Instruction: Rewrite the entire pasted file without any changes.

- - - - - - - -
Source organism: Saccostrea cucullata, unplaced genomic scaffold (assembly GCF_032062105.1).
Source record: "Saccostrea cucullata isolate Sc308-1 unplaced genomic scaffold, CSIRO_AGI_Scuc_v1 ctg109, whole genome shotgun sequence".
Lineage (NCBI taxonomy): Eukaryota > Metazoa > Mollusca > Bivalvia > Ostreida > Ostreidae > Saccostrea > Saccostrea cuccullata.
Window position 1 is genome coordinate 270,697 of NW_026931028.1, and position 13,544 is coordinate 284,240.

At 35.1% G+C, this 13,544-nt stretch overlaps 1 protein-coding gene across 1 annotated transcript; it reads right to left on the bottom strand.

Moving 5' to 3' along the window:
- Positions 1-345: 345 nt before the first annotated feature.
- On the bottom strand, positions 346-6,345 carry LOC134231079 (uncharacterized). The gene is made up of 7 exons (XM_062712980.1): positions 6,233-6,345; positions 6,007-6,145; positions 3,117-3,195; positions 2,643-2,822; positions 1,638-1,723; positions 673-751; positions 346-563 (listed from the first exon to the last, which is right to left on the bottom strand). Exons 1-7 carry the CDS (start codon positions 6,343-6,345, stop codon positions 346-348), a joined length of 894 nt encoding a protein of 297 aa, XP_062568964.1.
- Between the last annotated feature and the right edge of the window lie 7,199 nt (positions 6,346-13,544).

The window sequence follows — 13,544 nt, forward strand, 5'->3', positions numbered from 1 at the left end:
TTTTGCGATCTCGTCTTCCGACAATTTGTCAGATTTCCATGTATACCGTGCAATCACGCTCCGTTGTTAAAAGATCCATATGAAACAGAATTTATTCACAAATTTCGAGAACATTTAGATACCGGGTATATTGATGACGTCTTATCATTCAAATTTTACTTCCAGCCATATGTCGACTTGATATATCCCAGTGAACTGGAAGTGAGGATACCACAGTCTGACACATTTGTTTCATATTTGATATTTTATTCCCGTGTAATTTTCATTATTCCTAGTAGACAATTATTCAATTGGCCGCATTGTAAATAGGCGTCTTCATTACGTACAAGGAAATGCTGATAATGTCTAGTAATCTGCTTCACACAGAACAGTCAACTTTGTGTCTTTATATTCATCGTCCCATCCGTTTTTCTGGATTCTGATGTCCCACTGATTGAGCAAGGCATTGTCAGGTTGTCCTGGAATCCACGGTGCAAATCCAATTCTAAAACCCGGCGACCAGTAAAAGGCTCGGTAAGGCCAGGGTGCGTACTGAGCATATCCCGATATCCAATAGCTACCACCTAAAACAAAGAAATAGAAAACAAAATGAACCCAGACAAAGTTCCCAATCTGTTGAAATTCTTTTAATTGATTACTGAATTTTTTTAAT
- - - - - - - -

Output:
Source organism: Saccostrea cucullata, unplaced genomic scaffold (assembly GCF_032062105.1).
Source record: "Saccostrea cucullata isolate Sc308-1 unplaced genomic scaffold, CSIRO_AGI_Scuc_v1 ctg109, whole genome shotgun sequence".
Lineage (NCBI taxonomy): Eukaryota > Metazoa > Mollusca > Bivalvia > Ostreida > Ostreidae > Saccostrea > Saccostrea cuccullata.
Window position 1 is genome coordinate 270,697 of NW_026931028.1, and position 13,544 is coordinate 284,240.

At 35.1% G+C, this 13,544-nt stretch overlaps 1 protein-coding gene across 1 annotated transcript; it reads right to left on the bottom strand.

Moving 5' to 3' along the window:
- Positions 1-345: 345 nt before the first annotated feature.
- On the bottom strand, positions 346-6,345 carry LOC134231079 (uncharacterized). The gene is made up of 7 exons (XM_062712980.1): positions 6,233-6,345; positions 6,007-6,145; positions 3,117-3,195; positions 2,643-2,822; positions 1,638-1,723; positions 673-751; positions 346-563 (listed from the first exon to the last, which is right to left on the bottom strand). Exons 1-7 carry the CDS (start codon positions 6,343-6,345, stop codon positions 346-348), a joined length of 894 nt encoding a protein of 297 aa, XP_062568964.1.
- Between the last annotated feature and the right edge of the window lie 7,199 nt (positions 6,346-13,544).

The window sequence follows — 13,544 nt, forward strand, 5'->3', positions numbered from 1 at the left end:
TTTTGCGATCTCGTCTTCCGACAATTTGTCAGATTTCCATGTATACCGTGCAATCACGCTCCGTTGTTAAAAGATCCATATGAAACAGAATTTATTCACAAATTTCGAGAACATTTAGATACCGGGTATATTGATGACGTCTTATCATTCAAATTTTACTTCCAGCCATATGTCGACTTGATATATCCCAGTGAACTGGAAGTGAGGATACCACAGTCTGACACATTTGTTTCATATTTGATATTTTATTCCCGTGTAATTTTCATTATTCCTAGTAGACAATTATTCAATTGGCCGCATTGTAAATAGGCGTCTTCATTACGTACAAGGAAATGCTGATAATGTCTAGTAATCTGCTTCACACAGAACAGTCAACTTTGTGTCTTTATATTCATCGTCCCATCCGTTTTTCTGGATTCTGATGTCCCACTGATTGAGCAAGGCATTGTCAGGTTGTCCTGGAATCCACGGTGCAAATCCAATTCTAAAACCCGGCGACCAGTAAAAGGCTCGGTAAGGCCAGGGTGCGTACTGAGCATATCCCGATATCCAATAGCTACCACCTAAAACAAAGAAATAGAAAACAAAATGAACCCAGACAAAGTTCCCAATCTGTTGAAATTCTTTTAATTGATTACTGAATTTTTTTAAT